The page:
Following Rowan’s birth, I was separated—with the exception of a few small visits, during which she did not really ask to nurse—from my middle child for four days and three nights. She had previously weaned from breastfeeding at night, but was still actively nursing two-to-three times a day. It was the longest we’d been apart up to that point.
On our last day at the hospital, as Liam and I considered heading home with Rowan, and having my parents hang onto the girls an extra day more than we had planned—due to our becoming ill with a stomach bug—I suddenly burst into tears.
When Liam asked me what was wrong, I replied, “What if Frances doesn’t want to nurse anymore?”
I’m sure it was due to hormones, utter exhaustion, and just the overwhelming emotion of the previous two days’ events, but it felt as though I were grieving for something I hadn’t even yet known I’d for sure lost. I was consumed with the thought that I had nursed my youngest daughter for the last time, yet wasn’t prepared for the relationship to end.
And then, there was some kind of an emergency on the hospital floor—a Code K? Evidently a baby had gone missing. Several nurses and aids came into our room checking about and looking into the bathroom rather urgently and somewhat discreetly.
Gratefully, the baby had just been misplaced, not stolen. She was returned to her frantic parents. The commotion, though, had the much needed effect of snapping me out of my little pity party and moving me toward packing up our things, lest our baby be the next to go missing.
In the end, I needn’t have worried about Frances. When she was returned to us, she lovingly and eagerly accepted my offering to nurse. In fact, she would gladly do so as often as her brother, I think. Thankfully, she is somewhat distracted at meal times and when her dad and big sister are around. It’s the times, like this morning, with Liam back to work and Nora at school, that I fear we will just be our own little three-person LaLeche League circle, nursing for hours on end, with no relief in sight.
It has taken some getting used to balancing time spent breadtfeeding the baby and also responding to Frances’s needs. I’ve managed to get them both attached at the same time a handful of times, but I prefer them to nurse separately, given the seeming gigantic size of my nearly two-year-old when compared to my eight-day-old and the logistics involved in positioning everyone just right. Liam snapped a ridiculous picture of us all the other night and was just dying to share it with someone outside our family. I urged him to be wise and NOT share it. I haven’t checked Instagram lately. Let’s hope, for his sake, it’s not hanging out there.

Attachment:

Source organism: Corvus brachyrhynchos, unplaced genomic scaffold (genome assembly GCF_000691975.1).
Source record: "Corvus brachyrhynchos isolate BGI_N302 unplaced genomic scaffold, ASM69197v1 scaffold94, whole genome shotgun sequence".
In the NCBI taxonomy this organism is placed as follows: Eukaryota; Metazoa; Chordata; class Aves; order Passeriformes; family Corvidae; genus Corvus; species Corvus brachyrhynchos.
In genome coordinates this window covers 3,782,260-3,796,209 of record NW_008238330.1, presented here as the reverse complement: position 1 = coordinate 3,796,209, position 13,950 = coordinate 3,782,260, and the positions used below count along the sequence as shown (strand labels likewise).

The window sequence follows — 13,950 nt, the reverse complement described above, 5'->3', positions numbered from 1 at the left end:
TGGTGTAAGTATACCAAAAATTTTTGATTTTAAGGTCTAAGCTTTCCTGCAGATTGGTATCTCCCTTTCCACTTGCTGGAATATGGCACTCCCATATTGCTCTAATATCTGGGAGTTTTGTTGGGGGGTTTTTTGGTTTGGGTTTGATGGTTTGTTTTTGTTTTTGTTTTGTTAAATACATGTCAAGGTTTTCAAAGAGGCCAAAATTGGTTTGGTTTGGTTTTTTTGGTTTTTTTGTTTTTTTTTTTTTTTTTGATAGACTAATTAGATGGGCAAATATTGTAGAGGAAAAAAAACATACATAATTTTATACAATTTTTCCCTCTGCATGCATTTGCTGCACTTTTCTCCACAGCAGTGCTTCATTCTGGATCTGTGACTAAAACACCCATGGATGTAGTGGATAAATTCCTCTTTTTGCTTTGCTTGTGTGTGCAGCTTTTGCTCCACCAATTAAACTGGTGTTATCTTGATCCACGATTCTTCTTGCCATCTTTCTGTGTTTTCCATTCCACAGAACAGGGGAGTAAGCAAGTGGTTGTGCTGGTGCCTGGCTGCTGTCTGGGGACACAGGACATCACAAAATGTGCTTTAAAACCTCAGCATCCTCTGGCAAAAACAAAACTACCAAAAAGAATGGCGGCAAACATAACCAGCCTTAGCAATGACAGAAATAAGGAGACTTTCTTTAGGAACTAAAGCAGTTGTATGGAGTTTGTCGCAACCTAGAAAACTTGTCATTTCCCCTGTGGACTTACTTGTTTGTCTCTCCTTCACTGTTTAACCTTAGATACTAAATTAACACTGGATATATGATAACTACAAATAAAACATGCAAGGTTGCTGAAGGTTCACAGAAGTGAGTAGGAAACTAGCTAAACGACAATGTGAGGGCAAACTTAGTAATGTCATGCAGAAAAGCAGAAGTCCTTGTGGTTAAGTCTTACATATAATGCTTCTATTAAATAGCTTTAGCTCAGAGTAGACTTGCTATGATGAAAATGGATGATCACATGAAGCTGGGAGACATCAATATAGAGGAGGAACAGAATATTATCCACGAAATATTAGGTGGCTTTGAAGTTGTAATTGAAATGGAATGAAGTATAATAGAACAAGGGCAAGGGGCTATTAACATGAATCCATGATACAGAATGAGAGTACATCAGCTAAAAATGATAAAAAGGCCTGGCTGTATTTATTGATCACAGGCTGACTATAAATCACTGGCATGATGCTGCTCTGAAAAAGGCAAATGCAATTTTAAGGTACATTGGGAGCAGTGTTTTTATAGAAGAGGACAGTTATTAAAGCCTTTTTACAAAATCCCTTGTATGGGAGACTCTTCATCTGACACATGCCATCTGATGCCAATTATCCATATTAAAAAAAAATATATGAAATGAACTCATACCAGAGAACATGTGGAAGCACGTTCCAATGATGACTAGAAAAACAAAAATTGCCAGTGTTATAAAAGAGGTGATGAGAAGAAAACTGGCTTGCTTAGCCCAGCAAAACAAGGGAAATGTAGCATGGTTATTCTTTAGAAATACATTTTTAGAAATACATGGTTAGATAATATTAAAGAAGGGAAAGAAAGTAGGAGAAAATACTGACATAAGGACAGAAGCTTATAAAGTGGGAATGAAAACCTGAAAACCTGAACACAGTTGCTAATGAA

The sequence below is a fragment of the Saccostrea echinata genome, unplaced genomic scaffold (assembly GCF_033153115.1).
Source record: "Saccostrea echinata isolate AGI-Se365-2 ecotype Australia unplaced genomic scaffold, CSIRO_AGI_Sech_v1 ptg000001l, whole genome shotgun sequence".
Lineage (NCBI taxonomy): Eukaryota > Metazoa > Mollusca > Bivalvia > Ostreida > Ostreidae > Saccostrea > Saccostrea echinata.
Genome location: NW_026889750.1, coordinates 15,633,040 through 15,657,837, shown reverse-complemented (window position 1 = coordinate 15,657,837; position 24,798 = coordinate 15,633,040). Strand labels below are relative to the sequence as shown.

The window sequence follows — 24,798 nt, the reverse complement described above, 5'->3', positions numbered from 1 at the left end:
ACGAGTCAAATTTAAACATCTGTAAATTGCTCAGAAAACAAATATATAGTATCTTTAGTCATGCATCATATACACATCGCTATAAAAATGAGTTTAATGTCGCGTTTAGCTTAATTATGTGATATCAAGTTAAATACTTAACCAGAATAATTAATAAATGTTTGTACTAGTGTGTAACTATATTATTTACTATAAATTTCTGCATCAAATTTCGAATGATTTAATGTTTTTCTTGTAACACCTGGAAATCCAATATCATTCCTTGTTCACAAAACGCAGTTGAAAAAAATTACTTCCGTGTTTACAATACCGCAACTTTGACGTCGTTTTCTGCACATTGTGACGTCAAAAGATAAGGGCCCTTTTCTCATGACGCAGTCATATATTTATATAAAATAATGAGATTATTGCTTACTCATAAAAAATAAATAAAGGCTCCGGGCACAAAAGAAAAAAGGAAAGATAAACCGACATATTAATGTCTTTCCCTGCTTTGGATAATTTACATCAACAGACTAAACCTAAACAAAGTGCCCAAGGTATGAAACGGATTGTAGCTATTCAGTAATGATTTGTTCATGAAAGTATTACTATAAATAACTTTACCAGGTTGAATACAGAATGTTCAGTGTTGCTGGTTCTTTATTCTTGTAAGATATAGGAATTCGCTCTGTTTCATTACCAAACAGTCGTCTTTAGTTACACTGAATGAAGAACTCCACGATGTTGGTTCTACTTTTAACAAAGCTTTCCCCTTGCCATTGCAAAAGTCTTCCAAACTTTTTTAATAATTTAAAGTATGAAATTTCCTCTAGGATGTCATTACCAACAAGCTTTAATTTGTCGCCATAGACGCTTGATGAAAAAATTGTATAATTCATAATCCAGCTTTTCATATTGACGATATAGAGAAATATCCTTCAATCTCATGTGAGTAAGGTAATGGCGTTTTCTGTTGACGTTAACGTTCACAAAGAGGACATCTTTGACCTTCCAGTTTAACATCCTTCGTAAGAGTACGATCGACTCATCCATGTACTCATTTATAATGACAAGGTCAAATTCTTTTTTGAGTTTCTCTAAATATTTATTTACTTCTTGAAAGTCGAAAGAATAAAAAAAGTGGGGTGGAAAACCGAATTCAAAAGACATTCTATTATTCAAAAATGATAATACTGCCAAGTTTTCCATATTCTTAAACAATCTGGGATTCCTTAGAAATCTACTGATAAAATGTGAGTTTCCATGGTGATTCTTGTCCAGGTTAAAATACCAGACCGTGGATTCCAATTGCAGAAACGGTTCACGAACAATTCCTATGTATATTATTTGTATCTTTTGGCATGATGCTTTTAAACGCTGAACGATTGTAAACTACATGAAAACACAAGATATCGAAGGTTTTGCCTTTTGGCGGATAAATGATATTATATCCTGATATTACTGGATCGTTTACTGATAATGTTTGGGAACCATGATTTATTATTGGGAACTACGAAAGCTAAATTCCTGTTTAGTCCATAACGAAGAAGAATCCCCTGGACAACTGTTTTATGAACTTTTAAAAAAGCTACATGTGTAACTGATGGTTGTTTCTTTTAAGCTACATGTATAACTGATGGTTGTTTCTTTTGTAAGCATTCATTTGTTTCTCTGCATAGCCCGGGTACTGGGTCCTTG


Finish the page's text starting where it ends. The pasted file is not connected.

Our nighttime looks a bit interesting now too. Initially we tried Liam sleeping with both girls in one bed, while I slept with the baby in the other room. Our thinking was that since Frances had night-weaned, and just spent three nights sleeping with my parents, this transition would be OK for her.
However, she woke up the first two nights, multiple times, distressed and screaming, wanting to be with me. Liam couldn’t console her. So now, even though I read about co-sleeping and nursing “rotisserie style,” (turning back and forth as needed in between toddler and newborn), and decided it was NOT for me, that is where we are. It’s necessary to be flexible, right?
So far, it’s all been OK. I feel like I’m still able to get sleep. And honestly, nursing this time around is off to the best start ever. I recommend every new mom have a nursing toddler to help alleviate engorgement and the pain of having an overabundant milk supply. I have had very few problems and discomfort, unlike when both girls were born.
We continue to take things day-by-day here, but are happy to report that our two little—well, one little, one giant—nurslings are thriving!